One way to think about C++ header and class files is that headers declare the member variables that a class will define. It is like a contract between the two files where anything declared in the header must be defined in its accompanying class file. This is very similar to how interfaces work in AS3. Note however that in C++ headers you are also declaring instance variables where as AS3 interfaces are limited to only method declarations and final static variables.

So with all that said consider the following skeleton code for ParticleEmitter.cpp

#include "ParticleEmitter.h"
 
void ParticleEmitter::setup()
{
    centerX = 0;
    centerY = 0
    rotation = 0;
    p[0] = new Particle();
}
void ParticleEmitter::update()
{
 
}
void ParticleEmitter::draw()
{
 
}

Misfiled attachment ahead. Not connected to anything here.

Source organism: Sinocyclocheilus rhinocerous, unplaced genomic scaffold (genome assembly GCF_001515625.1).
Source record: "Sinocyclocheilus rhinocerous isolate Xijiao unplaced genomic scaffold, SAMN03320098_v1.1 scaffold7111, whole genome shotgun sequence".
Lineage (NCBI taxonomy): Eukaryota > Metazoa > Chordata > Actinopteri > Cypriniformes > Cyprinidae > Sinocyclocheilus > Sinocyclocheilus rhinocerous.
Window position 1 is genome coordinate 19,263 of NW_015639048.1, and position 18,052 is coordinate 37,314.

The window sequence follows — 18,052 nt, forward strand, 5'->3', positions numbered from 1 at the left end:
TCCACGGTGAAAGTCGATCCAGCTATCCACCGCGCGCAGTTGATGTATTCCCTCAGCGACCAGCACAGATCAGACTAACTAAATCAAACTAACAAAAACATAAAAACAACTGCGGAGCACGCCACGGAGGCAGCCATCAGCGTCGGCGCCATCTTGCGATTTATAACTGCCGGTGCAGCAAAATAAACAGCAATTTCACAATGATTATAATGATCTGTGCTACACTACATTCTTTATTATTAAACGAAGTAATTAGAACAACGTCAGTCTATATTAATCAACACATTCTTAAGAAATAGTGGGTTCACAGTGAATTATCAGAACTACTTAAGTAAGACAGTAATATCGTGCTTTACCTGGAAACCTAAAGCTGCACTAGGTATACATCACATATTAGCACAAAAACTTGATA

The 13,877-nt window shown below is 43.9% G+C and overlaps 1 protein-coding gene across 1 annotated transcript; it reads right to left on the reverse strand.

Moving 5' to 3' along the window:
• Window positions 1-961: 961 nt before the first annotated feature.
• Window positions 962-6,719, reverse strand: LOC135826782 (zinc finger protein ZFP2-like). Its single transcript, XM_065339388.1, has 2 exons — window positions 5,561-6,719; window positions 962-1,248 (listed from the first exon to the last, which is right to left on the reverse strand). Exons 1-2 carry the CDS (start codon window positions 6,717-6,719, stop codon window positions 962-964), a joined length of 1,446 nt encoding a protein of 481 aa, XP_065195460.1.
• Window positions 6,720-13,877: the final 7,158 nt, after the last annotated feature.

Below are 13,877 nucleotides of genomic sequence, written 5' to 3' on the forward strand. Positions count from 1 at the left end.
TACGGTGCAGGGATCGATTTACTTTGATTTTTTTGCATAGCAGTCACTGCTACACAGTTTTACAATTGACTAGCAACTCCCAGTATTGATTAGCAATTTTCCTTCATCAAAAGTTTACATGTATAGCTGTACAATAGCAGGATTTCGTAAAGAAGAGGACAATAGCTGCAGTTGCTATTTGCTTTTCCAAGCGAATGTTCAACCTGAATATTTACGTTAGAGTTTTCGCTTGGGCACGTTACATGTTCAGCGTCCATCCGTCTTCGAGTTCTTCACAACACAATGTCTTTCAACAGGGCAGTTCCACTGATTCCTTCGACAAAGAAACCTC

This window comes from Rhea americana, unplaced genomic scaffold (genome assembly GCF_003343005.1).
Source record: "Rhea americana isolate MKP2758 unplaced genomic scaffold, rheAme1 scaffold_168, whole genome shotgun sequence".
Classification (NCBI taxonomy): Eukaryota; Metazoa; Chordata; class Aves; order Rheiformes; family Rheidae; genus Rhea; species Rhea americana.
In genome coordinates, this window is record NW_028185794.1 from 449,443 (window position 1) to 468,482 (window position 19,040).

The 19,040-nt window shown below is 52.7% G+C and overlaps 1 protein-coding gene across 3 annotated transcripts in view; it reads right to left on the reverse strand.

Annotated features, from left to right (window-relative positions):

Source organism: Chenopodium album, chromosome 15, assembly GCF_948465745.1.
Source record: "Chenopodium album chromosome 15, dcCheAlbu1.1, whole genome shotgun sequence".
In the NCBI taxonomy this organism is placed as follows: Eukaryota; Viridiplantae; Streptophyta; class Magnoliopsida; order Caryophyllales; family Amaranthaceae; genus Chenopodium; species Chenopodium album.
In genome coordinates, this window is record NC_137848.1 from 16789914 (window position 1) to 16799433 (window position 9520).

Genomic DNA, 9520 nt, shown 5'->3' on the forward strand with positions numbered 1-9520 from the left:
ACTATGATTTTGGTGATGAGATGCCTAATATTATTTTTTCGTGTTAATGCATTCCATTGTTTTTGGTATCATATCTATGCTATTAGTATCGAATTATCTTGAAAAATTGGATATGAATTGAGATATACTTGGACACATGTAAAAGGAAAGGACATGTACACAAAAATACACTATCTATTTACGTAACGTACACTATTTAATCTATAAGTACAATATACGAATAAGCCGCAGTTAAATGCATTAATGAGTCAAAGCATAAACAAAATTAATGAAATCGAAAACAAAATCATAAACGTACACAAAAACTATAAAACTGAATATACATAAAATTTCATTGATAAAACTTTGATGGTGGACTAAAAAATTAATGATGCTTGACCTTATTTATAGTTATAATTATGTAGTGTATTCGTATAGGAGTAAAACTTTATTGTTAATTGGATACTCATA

If you look back at Main.cpp you’ll remember we created an instance of our ParticleEmitter class within the call to ofRunApp() with the line :

ofRunApp( new ParticleEmitter() );

The “new” keyword is used to call the class’s constructor which creates and returns a new instance of that class, however notice that inside our ParticleEmitter class definition no constructor method is ever defined. It’s important to note that, like in AS3, constructor methods are entirely optional. However if your class extends ofBaseApp and you chose not to provide a constructor for it, you MUST declare the setup method which gives your custom class the chance to initialize the variables you declared in its header file.

An example of how to use a constructor method inside of a class will be shown in the Particle class coming up.

AS3 onEnterFrame vs C++ Update and Draw

Once we’ve created our ParticleEmitter and have initialized its variables via the setup method, we’re ready to start calculating expressions and drawing to the screen.